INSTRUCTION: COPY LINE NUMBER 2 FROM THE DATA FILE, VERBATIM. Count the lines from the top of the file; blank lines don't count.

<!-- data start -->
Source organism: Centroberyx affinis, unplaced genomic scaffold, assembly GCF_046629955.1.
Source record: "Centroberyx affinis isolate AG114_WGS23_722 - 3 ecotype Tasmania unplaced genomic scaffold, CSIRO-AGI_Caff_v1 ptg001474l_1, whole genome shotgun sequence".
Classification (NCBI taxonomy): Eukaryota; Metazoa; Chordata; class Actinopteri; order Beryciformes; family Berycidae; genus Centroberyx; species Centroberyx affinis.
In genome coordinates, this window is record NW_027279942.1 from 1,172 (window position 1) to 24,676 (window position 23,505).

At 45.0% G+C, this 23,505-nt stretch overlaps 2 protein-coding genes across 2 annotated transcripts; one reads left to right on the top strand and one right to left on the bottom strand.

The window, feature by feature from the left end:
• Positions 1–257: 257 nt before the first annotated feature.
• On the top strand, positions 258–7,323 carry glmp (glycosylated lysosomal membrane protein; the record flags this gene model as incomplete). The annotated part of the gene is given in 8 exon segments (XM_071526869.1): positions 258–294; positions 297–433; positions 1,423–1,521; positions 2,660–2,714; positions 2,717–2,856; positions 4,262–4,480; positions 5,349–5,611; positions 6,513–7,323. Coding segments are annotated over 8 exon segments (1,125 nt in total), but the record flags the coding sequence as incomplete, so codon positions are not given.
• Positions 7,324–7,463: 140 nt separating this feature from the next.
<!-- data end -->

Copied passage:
Source record: "Centroberyx affinis isolate AG114_WGS23_722 - 3 ecotype Tasmania unplaced genomic scaffold, CSIRO-AGI_Caff_v1 ptg001474l_1, whole genome shotgun sequence".